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What Makes Dive Bars Great

Ken Friedman in a Dive Bar

It’s good if the place looks a bit beat-up. The outside doesn’t matter that much. Peanut shells or sawdust all over the floor is always a good sign. It’s a real dive bar if the owners haven’t bothered to keep up with the times. Chez Jay, in Santa Monica, is amazing. So is the Frolic Room (323/462-5890), on Hollywood and Vine.

It’s all about access to great stories: you want people there who have them. I love waterfront bars, like the Liar’s Saloon (631/668-9597), in Montauk, New York. Same guys sitting on the same stool for decades. These guys know the real story of Jaws, the guy who caught that shark. There’s something about having a salty old guy or woman behind the bar doing shots with customers.

There must be a jukebox. Bonus if there’s nothing in it from after 1970. If I’m in a good mood,I’m going for a Rolling Stones or a Beatles song. If I’m pissed off, something by Johnny Cash would be good, and if they don’t have it, I’d suggest they get it. You can do that in a dive bar.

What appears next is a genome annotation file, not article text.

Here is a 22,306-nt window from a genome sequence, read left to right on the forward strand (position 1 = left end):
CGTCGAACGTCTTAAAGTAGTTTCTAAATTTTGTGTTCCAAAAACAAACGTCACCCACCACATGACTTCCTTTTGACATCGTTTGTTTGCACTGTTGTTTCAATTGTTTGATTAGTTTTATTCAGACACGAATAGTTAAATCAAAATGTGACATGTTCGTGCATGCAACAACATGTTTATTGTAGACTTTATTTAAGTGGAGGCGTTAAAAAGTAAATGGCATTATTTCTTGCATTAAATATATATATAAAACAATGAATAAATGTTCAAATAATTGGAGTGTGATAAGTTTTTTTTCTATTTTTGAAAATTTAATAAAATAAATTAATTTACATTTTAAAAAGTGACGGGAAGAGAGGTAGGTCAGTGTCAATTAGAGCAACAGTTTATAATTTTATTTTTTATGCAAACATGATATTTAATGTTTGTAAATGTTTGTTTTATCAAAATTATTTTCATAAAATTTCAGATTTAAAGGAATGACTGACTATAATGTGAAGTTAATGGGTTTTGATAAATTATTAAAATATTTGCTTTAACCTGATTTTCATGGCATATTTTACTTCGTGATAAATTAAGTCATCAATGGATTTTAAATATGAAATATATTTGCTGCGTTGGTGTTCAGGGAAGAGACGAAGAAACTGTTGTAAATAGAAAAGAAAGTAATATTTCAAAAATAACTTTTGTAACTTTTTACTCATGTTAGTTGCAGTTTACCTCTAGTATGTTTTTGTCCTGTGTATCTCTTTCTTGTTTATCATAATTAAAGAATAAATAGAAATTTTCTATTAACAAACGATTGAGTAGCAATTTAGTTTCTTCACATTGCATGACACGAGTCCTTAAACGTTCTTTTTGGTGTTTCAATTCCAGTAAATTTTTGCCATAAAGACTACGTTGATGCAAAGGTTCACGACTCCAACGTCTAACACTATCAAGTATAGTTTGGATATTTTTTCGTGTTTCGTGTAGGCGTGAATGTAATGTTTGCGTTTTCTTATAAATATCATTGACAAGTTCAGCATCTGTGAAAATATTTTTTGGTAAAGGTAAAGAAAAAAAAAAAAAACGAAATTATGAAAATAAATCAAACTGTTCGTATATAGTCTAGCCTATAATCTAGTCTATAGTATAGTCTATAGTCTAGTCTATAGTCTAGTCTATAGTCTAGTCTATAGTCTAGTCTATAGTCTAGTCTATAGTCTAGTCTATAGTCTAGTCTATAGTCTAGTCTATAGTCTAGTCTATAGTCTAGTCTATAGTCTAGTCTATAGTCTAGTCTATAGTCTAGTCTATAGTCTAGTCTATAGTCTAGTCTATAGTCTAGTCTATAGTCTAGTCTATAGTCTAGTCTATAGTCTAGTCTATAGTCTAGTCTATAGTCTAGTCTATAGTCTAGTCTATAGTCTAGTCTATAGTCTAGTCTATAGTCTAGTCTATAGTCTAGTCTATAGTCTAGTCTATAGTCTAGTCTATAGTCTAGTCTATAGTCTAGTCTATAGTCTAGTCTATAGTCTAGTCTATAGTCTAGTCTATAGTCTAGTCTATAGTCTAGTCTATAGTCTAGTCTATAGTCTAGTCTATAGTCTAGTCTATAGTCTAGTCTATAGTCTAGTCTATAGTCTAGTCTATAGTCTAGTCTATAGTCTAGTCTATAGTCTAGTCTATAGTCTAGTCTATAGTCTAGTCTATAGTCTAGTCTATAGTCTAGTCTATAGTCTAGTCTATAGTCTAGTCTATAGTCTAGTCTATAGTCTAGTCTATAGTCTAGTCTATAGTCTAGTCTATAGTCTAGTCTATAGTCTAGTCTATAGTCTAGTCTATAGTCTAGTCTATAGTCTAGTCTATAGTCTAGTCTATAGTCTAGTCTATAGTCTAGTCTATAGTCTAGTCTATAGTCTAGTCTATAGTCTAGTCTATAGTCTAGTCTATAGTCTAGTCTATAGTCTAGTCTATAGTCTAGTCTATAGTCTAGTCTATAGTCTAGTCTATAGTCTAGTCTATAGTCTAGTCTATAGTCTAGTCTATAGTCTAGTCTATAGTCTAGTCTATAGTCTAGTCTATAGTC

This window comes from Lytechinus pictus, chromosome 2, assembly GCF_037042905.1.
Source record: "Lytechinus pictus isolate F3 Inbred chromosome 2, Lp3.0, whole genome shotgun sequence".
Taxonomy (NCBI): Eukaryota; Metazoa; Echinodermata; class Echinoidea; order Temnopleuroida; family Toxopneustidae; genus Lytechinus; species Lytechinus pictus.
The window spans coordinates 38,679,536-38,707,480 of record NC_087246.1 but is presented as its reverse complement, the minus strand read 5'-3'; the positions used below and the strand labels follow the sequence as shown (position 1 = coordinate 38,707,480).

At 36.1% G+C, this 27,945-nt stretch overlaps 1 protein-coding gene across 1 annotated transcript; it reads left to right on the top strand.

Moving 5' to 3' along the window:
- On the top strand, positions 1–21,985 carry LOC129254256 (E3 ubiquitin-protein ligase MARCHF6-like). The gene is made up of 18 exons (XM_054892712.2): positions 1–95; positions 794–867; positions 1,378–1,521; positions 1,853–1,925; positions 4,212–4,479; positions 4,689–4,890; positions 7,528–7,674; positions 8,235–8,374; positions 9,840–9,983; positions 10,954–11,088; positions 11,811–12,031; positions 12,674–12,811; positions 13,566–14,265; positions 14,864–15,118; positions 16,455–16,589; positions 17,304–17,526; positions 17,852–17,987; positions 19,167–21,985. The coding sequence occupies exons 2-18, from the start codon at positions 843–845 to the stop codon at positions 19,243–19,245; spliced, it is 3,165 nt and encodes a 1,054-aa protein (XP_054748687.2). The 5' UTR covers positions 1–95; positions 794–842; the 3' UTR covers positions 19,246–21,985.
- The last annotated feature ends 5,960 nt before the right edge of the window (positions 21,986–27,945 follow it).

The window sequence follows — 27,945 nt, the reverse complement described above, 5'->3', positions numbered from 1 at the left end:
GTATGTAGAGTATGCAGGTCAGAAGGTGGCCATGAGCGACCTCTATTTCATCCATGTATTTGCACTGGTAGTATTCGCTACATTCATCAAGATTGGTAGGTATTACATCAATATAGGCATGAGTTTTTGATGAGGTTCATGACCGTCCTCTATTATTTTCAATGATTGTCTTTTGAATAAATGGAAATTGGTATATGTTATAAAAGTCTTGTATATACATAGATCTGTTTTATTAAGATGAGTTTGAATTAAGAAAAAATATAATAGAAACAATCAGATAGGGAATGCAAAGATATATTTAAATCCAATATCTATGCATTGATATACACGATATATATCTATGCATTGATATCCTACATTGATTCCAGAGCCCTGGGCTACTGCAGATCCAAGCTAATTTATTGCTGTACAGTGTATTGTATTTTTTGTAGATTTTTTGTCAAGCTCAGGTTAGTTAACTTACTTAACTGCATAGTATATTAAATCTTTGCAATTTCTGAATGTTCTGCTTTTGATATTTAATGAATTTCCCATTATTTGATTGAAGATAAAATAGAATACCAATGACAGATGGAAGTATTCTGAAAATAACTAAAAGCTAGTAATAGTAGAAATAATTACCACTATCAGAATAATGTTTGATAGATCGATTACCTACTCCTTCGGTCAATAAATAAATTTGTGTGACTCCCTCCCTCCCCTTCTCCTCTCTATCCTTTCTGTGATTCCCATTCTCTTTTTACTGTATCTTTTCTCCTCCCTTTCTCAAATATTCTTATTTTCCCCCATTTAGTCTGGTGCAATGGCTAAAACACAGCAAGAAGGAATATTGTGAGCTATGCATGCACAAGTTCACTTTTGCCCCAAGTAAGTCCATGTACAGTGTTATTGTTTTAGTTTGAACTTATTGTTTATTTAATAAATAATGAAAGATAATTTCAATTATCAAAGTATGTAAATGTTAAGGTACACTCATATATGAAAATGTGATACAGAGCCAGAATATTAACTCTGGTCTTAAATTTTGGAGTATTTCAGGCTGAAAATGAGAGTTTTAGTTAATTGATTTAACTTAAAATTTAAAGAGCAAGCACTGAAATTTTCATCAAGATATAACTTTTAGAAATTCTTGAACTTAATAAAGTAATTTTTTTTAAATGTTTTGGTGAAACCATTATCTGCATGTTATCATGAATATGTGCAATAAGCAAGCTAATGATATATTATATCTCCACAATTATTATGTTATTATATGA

The best dive bar isyour home away from home. It’s a place where you almost never hear the word no. You’re going to hear a lot of yes. Sure, you can sit there. Sure, you can pull up another chair. Sure, you can get another round. Sure, we have food. Sure, you can stay here all day and all night. —As told to Howie Kahn

Ken Friedman, co-owner of New York’s Spotted Pig and Rusty Knot, recently restored the legendary Tosca Cafe, in San Francisco.

Related Links:
America’s Best College Bars
America’s Best Outdoor Bars
Best L.A. Bars for Celebrity Spotting

Photo by Mackenzie Stroh

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